The precious metal posted its worst monthly decline since 2016 as gold prices broke below the $1,750 support at the last trading session of the week, following most commodities and global stocks lower for a second straight day as global investors readjusted their portfolios.

With Friday being the last trading session for the month of February, it wrapped up the month with a 6.6% decline, its worst since a 7.2% decline in November 2016.

Gold for April delivery lost about 2.6% to settle at $1,728.80 per ounce. It earlier plunged to $1,715.05, its lowest point since a June 8 bottom of $1,700.10.

For the week, the precious metal contract lost about 2.7% in value, following through with the previous week’s drop of 2.5%.

Stephen Innes, Chief Global Market Strategist at Axi, in a note to our source, spoke on other prevailing macros weighing heavily on gold prices

“The rise in real yields has seen gold under pressure with everyone selling. Although positioning is cleaner, the overall market is still long, and ETF selling negatively affects the market on actual position clean out rather than just speculative sell-off. Which is more worryingly an early sign of a capitulation.”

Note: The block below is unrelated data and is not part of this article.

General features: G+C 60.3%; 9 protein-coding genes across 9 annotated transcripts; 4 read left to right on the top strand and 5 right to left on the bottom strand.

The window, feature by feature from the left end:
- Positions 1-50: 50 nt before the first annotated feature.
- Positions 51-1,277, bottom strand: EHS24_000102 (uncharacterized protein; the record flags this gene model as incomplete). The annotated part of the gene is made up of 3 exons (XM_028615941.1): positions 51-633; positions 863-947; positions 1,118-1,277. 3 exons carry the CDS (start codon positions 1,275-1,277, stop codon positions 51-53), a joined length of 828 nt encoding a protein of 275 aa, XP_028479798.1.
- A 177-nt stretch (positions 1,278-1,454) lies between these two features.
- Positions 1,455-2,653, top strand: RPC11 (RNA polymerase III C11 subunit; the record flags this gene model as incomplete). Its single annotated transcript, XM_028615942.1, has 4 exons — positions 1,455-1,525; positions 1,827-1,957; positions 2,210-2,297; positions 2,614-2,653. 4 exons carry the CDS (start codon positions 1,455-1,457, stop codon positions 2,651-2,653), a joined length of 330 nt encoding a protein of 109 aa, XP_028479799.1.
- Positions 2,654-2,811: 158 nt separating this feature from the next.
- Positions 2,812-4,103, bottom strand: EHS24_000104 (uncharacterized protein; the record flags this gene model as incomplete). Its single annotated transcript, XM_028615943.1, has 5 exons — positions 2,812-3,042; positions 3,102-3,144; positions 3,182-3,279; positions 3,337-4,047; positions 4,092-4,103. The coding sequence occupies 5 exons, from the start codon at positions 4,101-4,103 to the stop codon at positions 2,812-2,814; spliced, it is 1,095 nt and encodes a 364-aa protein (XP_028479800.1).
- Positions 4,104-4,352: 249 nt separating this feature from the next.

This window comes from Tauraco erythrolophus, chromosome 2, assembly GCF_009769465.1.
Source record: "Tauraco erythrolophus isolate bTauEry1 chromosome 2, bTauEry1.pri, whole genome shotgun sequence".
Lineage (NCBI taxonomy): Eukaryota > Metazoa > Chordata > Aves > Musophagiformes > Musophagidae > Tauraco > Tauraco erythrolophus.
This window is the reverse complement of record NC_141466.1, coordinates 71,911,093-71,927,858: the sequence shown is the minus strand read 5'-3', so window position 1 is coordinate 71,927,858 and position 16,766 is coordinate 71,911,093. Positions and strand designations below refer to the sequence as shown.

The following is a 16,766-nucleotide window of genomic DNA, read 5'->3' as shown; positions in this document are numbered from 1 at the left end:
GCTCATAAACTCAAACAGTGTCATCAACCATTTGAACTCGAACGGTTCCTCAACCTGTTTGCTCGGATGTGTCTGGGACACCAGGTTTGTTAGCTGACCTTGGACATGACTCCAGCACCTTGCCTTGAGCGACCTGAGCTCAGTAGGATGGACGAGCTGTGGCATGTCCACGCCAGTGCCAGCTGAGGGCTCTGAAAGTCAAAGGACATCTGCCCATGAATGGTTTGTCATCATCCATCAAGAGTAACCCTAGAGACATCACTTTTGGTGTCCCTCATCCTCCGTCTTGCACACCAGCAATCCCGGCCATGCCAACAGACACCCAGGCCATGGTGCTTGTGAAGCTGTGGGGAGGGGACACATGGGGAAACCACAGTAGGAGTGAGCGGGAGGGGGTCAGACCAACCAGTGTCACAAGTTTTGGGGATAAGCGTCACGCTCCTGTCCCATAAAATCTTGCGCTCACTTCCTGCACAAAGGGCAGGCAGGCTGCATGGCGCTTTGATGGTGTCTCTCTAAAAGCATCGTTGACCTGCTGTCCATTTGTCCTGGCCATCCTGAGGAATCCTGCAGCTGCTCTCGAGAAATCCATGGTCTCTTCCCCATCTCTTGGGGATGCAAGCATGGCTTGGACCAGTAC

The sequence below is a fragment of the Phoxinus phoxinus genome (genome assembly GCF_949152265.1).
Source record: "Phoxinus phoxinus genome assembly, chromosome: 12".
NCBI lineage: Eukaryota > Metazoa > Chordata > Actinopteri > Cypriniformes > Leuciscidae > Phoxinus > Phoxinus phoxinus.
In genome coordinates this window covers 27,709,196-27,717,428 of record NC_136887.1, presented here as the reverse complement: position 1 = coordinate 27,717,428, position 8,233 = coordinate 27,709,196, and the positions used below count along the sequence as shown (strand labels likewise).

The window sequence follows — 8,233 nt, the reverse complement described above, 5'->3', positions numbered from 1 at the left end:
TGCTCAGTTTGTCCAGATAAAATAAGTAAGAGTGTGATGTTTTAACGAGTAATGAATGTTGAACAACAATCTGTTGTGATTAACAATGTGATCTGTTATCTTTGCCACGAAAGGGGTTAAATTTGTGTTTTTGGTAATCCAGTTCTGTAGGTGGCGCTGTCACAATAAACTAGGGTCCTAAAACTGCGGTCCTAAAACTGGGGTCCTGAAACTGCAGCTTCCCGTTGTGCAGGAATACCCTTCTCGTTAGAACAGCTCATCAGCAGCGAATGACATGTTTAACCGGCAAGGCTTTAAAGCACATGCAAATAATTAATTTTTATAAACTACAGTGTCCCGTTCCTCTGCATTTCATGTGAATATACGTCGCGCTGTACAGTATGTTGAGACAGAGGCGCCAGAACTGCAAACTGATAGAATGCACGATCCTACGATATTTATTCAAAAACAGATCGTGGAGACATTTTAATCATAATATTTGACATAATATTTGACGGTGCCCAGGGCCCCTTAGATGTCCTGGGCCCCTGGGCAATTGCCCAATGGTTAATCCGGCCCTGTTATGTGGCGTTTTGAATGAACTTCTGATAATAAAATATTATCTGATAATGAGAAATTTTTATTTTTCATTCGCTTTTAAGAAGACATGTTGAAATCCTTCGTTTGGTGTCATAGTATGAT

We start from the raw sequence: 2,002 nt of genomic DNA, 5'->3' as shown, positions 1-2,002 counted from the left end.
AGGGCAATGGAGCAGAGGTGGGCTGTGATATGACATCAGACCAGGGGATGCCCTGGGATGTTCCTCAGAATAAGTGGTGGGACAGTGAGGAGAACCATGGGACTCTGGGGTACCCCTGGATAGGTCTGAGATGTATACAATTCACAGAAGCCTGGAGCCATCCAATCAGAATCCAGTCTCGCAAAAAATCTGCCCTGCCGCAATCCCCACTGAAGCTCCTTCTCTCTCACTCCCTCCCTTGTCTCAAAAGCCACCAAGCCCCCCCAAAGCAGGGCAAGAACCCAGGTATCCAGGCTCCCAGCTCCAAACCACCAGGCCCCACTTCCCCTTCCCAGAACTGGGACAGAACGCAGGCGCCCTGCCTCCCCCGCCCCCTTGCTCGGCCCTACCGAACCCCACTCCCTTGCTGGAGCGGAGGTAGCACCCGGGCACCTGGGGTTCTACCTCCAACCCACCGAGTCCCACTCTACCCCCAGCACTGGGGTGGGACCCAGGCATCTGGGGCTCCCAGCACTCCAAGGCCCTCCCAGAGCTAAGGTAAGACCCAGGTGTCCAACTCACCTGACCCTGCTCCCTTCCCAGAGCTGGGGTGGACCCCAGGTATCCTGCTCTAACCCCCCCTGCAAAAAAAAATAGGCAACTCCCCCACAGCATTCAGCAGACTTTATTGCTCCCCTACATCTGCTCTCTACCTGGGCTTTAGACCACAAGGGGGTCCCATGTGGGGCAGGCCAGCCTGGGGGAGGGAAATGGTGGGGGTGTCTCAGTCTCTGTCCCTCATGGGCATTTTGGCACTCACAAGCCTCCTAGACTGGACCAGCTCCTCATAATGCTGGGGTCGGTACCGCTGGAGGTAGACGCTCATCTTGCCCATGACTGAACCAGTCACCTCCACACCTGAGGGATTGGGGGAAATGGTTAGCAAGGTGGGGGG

Bottom Line

Gold traders are not keen on going bullish, at least for the near term, on the bias that rising U.S Treasury yields see investors showing less interest in the yellow metal.

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COMMODITIES

Gold maintains shine after advancing for two days

The bullion asset regained its lustre after a 2.2% drop recorded in the past week,

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Gold stayed on course at the second trading session of the week after advancing for two days, as metal traders awaited testimony from U.S Fed Chief, Jerome Powell.

At the time of drafting this report, the bullion asset traded at $1,807.24 an ounce after rising 1.9% over two days.

The U.S Fed Chief’s semi-annual report at the U.S congress today and the next day will be monitored by metal traders for further policy guidance, and his assessment of the economic recovery at the world’s largest economy.

The bullion asset regained its lustre after a 2.2% drop recorded in the past week, as traders refocus on rising inflation expectations.

In an explanatory note to Our source, Stephen Innes, Chief Global Market Strategist at Axi, gave valuable insights on how the precious metal managed to stay above the $ 1,800-ounce price level.

“It was a strange world seeing the commodity locomotive racing at full steam, but gold left-back at the station. But correlations are looking more normal today after yesterday morning signal gold was trading slightly higher in delayed response to USD weakness. A weaker US dollar remains one of the primary lift-off balloons.

Gold built on Friday’s modest rally, clearing and holding above the USD1,800/oz level. USD weakness was likely the key factor behind gold’s recovery.”